There is some consternation about the lowering of test scores in today’s students because of home schooling and video lessons due to the pandemic. Teamwork and adaptability are going to be key in the post-pandemic job market, along with math and science and computer skills.
Looking at the bright side, this year with its confusing hybrid learning system could teach adaptability and allow a breather for some advanced high school whiz kids. Yet the Board of Education — in knee-jerk reactions from the public— keeps making sporadic start-and-stop decisions that cause confusion. They seem oblivious to consistent and long-range projections from the CDC and from Dr. Fauci regarding the continuation of this latest wave until late winter or spring.
Only about a quarter of my high school class — admittedly it’s been a while — went on to attend college. I was in the “college prep” group, and I didn’t study all that hard. I had pretty good grades but not at the very top. There was a big family squabble over whether there was enough money to send me to college or whether I would have to work for a few years and save up enough money. Mom won, of course, and at the tender age of 17, after a summer job and taking on student loans, I went on to major in engineering, my lifelong goal, at a state university. But some of the socializing helped me later on.
We were told the first week of classes that only about 25% of freshmen engineering majors would graduate. Boy, talk about a wake-up call! I never studied so hard in my life, getting up around 7 a.m., grabbing a quick breakfast, going to class all day and then staying up until about 2 a.m. I took one class, got a hundred on the first test, then got a 5% on the second exam and a 33% on the third exam and was convinced I would be a failure. Somehow I got a B in the course, but what was the point? I think it was to learn how to forge ahead and tailor your expectations to what you can accomplish. But persevere.
I eventually did pretty well — I suppose I did so to please my folks and validate their decision — and then went to get my graduate degree. What I discovered was that it took perhaps 5 years of concentrated and challenging effort to learn the math and science — although I didn’t realize it at the time — yet it took 15 years or longer to get the team building, trust, and interpersonal skills to be a really productive worker.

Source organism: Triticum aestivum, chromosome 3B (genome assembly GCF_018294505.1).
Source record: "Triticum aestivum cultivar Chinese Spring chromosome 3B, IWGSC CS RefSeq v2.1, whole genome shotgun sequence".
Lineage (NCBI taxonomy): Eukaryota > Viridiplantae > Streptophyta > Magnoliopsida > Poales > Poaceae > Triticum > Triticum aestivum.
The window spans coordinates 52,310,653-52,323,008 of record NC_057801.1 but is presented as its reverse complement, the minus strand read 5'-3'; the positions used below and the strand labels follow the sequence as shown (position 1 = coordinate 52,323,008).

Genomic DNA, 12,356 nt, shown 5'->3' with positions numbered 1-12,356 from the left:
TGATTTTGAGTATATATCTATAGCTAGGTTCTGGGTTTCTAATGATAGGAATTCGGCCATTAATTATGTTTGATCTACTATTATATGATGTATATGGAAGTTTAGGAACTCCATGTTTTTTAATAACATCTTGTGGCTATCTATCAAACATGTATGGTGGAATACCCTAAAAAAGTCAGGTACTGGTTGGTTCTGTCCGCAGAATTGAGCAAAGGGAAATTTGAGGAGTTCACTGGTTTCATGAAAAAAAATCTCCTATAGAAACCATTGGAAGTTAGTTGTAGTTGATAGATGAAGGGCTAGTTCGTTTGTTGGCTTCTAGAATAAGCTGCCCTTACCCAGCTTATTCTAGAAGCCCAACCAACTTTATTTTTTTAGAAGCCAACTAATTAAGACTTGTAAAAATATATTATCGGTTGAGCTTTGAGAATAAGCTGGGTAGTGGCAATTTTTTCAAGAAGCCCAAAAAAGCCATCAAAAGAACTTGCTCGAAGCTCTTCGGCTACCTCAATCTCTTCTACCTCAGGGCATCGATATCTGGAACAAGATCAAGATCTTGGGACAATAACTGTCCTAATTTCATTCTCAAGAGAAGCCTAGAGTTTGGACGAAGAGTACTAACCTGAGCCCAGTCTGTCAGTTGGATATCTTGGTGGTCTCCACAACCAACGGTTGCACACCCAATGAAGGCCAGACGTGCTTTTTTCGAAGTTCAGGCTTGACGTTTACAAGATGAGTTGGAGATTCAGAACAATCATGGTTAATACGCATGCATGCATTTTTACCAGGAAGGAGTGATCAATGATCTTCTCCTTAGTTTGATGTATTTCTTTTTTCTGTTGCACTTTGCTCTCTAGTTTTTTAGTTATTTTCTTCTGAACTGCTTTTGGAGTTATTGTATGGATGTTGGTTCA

The pandemic has spooked parents of this generation who want to see their kids excel — or over-excel — into this scenario whereby they are possibly jeopardizing the community health and safety. Sometimes we spend almost a quarter of a million dollars for a “degree” that’s only a small — though definitely a very important one — part of the puzzle.
Today’s kids are really smart. I would never ask anybody over 15 to fix my iPhone or download an app. At the same time, the human psyche can only sustain this period of sustained study for a certain extended period of time, and we periodically have to recharge ourselves. This might be that kind of year.
We are all frustrated over the pandemic. I think the kids are taking it more in stride. I am more sympathetic to the teachers, and they are perhaps the most common and non-replaceable element.
I remember my English teacher, Mrs. Sievers, who sensed something in me and went out of her way to get through to me. I ended up taking honors English because of her persistence, although my overall workload went up substantially. It’s not always about grades. My uncle Ralph was president of our local school board, and he was a nice man. But until he handed me my diploma, I had no interaction with him.
The road to learning is long, bumpy, up and down, and sometimes almost comes to a halt. But the roads will always be there. I think slow and steady is the best path. This often includes classroom, hands on, and work experience.
Dave Pyatt writes from Mount Airy. Reach him at DPyatt2@verizon.net.
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